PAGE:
Another opportunity for Stelly’s expansion plan came directly through Nissan. The automaker wants a presence in the demographic market that includes Silsbee, Texas, a city near the Louisiana border, and offers Stelly the chance to start a new franchise there. But there are a number of conditions: Facilities must be built according to Nissan’s specifications. So even though basically given franchise rights, Stelly will still face the challenge of building a 14,000-square-foot facility with 15 service rooms.
Paramount Nissan acquired 15 hectares of land for $ 800,000, but that was the easy part. The Nissan brand imaging requirements require that all dealers look almost the same. “They want you to have the right tiles, the right furniture, the right nameplate, the land area, the size of the facility, even the number of parking lots and service bays, â €? recalled Stelly. “We have four or five meetings with architects and people imaging the Nissan brand and the Nissan architecture company. It takes more than nine months for approval. The architectural cost placed Paramount Nissan in a hole for around $ 170,000 before the land was damaged.
Once construction begins, there is continuous supervision. “At each stage of construction, Nissan sent representatives to inspect the cosmetics of the building and whenever they could say,” This must be reworked. ” Fortunately, only small changes have to be made, but fixed costs are increasing, Stelly explained, which acknowledges that new businesses will not be possible if other locations do not operate profitably. He worked with Nissan Motor Acceptance Corp. to help finance construction, which amounted to more than $ 4 million. “Banks only make 80% of commercial loans, so I have to make around $ 1 million in cash.”
Stelly’s success is rare in an environment where the number of minority-owned dealers continues to decrease. “Over the past two or three years we have lost more than 30% to 35% of agencies handling minorities,” said Damon Lester, president of the National Association of Minority Automobile Dealers (NAMAD). And despite stabilization that signals the worst possible “It is likely that a major disaster will occur.” The number of African-American dealers has a significant amount of friction. There are fewer than 300 black [auto] dealers in the country. ”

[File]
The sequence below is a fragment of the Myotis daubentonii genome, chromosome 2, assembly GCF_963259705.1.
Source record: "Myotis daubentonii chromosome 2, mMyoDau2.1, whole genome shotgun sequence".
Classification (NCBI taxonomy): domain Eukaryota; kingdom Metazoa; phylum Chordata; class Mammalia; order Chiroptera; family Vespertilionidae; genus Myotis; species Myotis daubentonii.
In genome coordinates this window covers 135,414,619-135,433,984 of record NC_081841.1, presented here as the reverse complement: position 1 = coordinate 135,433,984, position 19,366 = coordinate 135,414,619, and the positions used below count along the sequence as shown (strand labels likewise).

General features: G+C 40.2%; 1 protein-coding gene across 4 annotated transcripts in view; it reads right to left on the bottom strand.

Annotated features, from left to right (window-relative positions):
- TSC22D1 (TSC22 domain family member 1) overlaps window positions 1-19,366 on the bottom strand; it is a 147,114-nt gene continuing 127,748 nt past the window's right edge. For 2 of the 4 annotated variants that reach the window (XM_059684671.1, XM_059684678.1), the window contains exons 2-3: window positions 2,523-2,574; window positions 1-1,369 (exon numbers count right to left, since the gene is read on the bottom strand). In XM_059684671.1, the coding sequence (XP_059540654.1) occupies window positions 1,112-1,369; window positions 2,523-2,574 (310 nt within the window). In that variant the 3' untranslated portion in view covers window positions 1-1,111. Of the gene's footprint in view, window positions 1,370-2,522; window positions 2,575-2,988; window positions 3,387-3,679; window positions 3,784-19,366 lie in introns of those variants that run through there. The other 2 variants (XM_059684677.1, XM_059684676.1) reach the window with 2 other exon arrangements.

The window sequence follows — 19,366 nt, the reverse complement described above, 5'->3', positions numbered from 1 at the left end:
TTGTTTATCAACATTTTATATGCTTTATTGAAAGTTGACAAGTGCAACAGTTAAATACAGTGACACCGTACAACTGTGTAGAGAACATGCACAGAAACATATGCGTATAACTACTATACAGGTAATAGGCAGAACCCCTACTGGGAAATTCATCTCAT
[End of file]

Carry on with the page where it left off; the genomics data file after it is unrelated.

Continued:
While the increase in vehicle sales volume shows a positive view that consumer confidence will return, car sales will likely show only moderate gains as long as the unemployment and housing problems remain high. “For us to maintain the number of dealers we have, and increase minority networks, we need access to capital, â €? said Lester. “We still see challenges from banks to lend to car dealers, especially those who do not have equity in their stores and in real estate they have ever had.”
For relatively few who can gain access to capital, such as Stelly, opportunities remain. “Prices for obtaining dealers are always low, so there are many opportunities for growth. In order for us to grow, we must be creative in the way we do business; that means we have to be creative in partnering and using private equity as an additional source to gain access to capital, â €? said Lester. “This is a very good time to buy a shop. Stelly is an example of a dealer who has cash, or access to it, who takes advantage of market conditions.â €?
Stelly benefited from profitable operations that could encourage acquisitions to help penetrate new markets and grow her business. “In the current economic climate, it is difficult for dealers who lack capital or access to capital. And Mr.’s first dealer Stelly at Lake Charles has been so successful for her that it allows her to get additional property and additional business, â €? said Mark Alan Rainey, senior manager, Dealer Network Strategy for Nissan North America. “I would say that as far as its acquisition this year, he fared better than our other minority dealers.”